Obama's Budget - Indecent Proposals or Glimpse of the Future?

 Photo by  frankieleon

Photo by frankieleon

This week, President Obama presented a $4 Trillion budget proposal to Congress for the 2017 fiscal year. Considering this is the final year of the Obama administration, it being an election year, and both houses currently being controlled by Republicans, it is unlikely that many (or any) of the tax reforms contained in this budget will be implemented in the upcoming year.

Nearly three-quarters of the budget is committed to expenses such as servicing the national debt, Social Security, Medicare, and Medicaid. The reality is that these “mandatory” expenditures will continue to increase due to demographics over the next few decades, leaving our leaders little wiggle room between the unpleasant choices of raising revenue (taxes) or cutting spending.

The “easy” tax hikes are the proposed closing of some of the “loopholes”. Unfortunately, many of our clients look at these “loopholes” as common sense incentives for saving and investing and use them to be Accountable to themselves and their families for financial security. This is why we pay attention to proposals, even those that are unlikely to be enacted today, as they may signal changes on the horizon that could result in stealth tax increases and fewer incentives to invest.

If nothing else, some of these proposals remind us that we shouldn’t take anything for granted when it comes to politicians writing checks that we ultimately will be asked to cash by paying our “fair share”.

Following is a quick summary of some of the provisions that are being proposed and lessons we should take from them:


The “Back Door” Roth IRA contribution strategy has been around since 2010, when income limits on Roth conversions were removed. Before that, high-income earners couldn’t make a Roth IRA contribution, nor convert a traditional IRA into a Roth. Under the current rules, it is possible for high earners that exceed eligibility thresholds for contributing to a Roth IRA to contribute to a non-deductible traditional IRA and complete a Roth conversion of those dollars – effectively achieving the goal of a Roth IRA contribution through the “back door”.

The proposal would limit a Roth conversion to only the pre-tax portion of an IRA. Thus, a non-deductible contribution to a traditional IRA would no longer be eligible for a Roth conversion. The “back door” will effectively be closed.

The lesson – If you are above the income thresholds for a deductible Traditional IRA and/or Roth IRA, you should look into the “back door” technique while you can.


The budget proposes a rule that would limit any new contributions to retirement accounts (IRAs, 401ks, 403bs, etc) once the balance across all of your retirement accounts exceeds $3.4 million. This is the amount the government estimates that a 62 year old needs today to purchase a joint-and-survivor annuity producing $210,000 a year of income. The proposal allows for inflation indexing and adjustments for annuity costs over time, so these dollar amounts would change over time.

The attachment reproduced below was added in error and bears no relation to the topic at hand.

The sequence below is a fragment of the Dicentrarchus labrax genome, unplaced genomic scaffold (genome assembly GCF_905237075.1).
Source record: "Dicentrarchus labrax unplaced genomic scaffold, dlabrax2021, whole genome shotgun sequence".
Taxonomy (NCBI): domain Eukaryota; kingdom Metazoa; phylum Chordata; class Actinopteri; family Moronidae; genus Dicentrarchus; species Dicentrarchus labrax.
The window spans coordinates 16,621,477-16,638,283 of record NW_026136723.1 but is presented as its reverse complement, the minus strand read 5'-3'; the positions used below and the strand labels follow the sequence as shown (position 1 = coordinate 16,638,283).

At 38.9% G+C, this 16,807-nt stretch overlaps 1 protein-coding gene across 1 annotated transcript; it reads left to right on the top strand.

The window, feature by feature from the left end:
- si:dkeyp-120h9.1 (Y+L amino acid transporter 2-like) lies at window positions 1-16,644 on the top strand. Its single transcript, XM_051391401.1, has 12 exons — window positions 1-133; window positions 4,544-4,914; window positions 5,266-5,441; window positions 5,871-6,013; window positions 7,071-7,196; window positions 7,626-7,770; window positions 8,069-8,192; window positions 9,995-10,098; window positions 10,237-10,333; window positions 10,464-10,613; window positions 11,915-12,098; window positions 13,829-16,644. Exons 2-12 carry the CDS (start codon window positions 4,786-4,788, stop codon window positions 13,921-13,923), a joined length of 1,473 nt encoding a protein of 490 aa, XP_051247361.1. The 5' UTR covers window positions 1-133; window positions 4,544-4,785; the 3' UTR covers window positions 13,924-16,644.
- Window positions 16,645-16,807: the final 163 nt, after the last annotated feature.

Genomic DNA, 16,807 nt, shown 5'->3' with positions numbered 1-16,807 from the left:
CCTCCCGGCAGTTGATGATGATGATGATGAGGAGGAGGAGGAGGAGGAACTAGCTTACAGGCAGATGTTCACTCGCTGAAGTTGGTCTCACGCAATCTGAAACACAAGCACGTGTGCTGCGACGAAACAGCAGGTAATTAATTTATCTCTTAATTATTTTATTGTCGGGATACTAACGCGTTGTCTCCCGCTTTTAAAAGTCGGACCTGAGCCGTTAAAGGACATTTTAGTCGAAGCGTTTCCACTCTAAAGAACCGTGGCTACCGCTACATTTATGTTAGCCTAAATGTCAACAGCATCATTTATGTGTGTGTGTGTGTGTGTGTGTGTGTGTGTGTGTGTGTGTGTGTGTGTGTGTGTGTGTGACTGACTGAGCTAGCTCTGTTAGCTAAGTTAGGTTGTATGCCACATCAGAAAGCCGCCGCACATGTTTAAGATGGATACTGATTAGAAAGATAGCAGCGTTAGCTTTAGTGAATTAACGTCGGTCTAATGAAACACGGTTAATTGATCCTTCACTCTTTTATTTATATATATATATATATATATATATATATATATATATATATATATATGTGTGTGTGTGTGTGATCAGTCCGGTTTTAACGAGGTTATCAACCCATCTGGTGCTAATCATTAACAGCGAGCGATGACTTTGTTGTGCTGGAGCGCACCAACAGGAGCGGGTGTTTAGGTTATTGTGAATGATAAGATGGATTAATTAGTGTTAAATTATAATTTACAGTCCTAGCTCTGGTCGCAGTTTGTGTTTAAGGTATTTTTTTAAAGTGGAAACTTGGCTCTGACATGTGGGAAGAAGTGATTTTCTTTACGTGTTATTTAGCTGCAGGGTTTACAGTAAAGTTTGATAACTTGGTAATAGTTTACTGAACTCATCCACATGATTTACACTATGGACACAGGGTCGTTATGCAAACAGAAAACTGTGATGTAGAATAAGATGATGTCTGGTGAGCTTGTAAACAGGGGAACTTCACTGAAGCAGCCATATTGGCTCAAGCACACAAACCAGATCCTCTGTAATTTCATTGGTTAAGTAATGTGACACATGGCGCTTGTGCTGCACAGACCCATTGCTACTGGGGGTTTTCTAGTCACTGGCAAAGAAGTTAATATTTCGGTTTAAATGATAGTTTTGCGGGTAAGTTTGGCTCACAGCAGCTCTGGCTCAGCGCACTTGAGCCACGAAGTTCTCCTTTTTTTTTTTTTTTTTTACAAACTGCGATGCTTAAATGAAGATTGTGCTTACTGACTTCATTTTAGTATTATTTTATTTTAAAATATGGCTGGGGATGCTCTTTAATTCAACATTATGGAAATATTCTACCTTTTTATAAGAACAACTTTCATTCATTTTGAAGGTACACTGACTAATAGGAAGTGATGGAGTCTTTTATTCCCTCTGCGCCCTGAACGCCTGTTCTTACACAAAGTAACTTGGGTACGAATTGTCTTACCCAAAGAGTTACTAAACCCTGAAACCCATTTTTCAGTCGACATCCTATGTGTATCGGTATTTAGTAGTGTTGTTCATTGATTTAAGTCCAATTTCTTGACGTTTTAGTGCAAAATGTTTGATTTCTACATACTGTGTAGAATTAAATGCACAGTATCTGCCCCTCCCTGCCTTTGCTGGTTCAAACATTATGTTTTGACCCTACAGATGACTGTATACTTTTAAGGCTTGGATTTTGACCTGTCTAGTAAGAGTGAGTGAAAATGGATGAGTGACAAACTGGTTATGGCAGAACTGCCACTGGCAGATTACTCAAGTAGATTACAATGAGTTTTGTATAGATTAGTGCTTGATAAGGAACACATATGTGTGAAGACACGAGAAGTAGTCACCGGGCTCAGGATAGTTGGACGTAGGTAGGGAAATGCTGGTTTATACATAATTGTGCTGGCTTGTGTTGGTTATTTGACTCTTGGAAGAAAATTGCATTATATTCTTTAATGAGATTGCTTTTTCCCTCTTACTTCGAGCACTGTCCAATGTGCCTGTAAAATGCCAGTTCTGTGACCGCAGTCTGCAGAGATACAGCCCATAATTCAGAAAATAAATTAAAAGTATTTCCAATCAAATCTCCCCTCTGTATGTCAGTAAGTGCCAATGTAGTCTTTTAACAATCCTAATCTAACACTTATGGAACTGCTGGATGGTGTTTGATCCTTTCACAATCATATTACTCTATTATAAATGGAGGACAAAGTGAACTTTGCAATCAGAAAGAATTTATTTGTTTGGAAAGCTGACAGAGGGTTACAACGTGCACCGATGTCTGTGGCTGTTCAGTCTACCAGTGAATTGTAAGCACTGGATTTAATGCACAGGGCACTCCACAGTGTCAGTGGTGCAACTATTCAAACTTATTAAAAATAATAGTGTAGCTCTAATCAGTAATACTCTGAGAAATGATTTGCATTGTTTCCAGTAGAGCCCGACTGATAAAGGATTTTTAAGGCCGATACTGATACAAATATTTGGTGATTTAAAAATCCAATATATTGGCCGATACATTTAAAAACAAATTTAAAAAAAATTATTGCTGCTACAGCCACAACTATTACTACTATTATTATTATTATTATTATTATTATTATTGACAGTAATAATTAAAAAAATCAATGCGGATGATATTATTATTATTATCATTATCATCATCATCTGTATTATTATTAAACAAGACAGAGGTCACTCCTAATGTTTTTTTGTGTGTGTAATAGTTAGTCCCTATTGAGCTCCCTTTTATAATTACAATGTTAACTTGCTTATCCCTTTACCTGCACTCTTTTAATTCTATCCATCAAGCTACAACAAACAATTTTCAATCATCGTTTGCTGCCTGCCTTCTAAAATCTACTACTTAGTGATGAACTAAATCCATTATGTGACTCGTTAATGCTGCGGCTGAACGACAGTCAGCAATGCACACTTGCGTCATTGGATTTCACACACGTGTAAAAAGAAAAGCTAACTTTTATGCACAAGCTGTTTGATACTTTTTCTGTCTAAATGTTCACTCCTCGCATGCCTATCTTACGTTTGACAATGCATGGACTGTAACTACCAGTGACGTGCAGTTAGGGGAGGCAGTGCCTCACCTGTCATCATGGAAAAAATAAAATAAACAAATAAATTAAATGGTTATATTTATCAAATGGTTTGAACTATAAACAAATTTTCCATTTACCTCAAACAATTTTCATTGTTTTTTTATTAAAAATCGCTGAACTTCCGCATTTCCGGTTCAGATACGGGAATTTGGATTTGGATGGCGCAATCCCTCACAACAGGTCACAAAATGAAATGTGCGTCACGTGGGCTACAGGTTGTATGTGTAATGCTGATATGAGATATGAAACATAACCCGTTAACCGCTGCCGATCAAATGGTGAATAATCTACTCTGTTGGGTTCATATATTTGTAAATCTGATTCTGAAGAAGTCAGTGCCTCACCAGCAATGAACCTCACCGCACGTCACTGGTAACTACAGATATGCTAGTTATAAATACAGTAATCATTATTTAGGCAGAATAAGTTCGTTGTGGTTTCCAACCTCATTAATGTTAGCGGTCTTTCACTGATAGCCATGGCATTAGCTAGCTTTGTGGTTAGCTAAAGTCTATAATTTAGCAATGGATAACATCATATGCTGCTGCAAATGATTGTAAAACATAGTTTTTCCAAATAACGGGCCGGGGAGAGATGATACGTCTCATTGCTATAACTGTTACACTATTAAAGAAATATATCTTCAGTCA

The lessonIn addition to having some insight into what is considered “enough” by some in the government, it should encourage you to maximize those retirement contributions now.


Under current tax law, investors that hold multiple shares of a stock or mutual fund can choose which lots are sold. In other words, if you bought a share for $10 on day 1, followed by another share purchase for $20 on day 2, you would have two “lots” of shares. If you decide to sell one of those shares when the price is $15, you could elect to declare that you are selling purchase from day 2 which cost $20. The net result being a $5 loss on the sale.

The President’s budget proposes the elimination of the specific lot identification method for “portfolio stock”, along with other techniques currently available such as FIFO and LIFO cost basis. Instead, the proposal would require you to use average cost basis. In the example above, the average cost of the share is $15 so the sale at $15 would result in no gain nor loss.

The impact of this change is limiting the ability to tax-loss harvest, or “cherry pick” the most favorable shares from year to year.

The lessonHarvesting tax losses can reduce tax burdens in current years when it may be most favorable to you. In your taxable accounts, it is a strategy that should be considered while it is a viable option.

Other proposals:

  • Required Minimum Distributions (RMD) for Roth IRAs
  • Changes to IRA distributions for non-spouse beneficiaries
  • Repeal of the Net Unrealized Appreciation (NUA) rules for stock in an employer retirement plan
  • Changes to Estate Planning rules:

o   Elimination of Grantor Retained Annuity Trusts (GRATs), installment sales to Intentionally Defective Grantor Trusts (IDGT), and Dynasty Trusts
o   Limiting the total of Present Interest Gifts through Crummy Powers
o   Replacing Step-Up Basis with a Required-Sale-At-Death rule
o   Limitations on Transfer-For-Value Rules, particularly for Life Settlements transactions

  • Limiting 1031 Like-Kind Exchanges on real estate transactions
  • Subjecting S Corporations to the 3.8% Medicare Surtax

You can read all of 2017 revenue proposals in the Treasury Greenbook.

The lessonEven the best financial plans (investment, retirement, estate, etc) are subject to change, often for reasons out of our control such as new rules or laws. This is why we encourage you to review your plans regularly to ensure they are current and effective. If you need to review your plan, let’s get acquainted.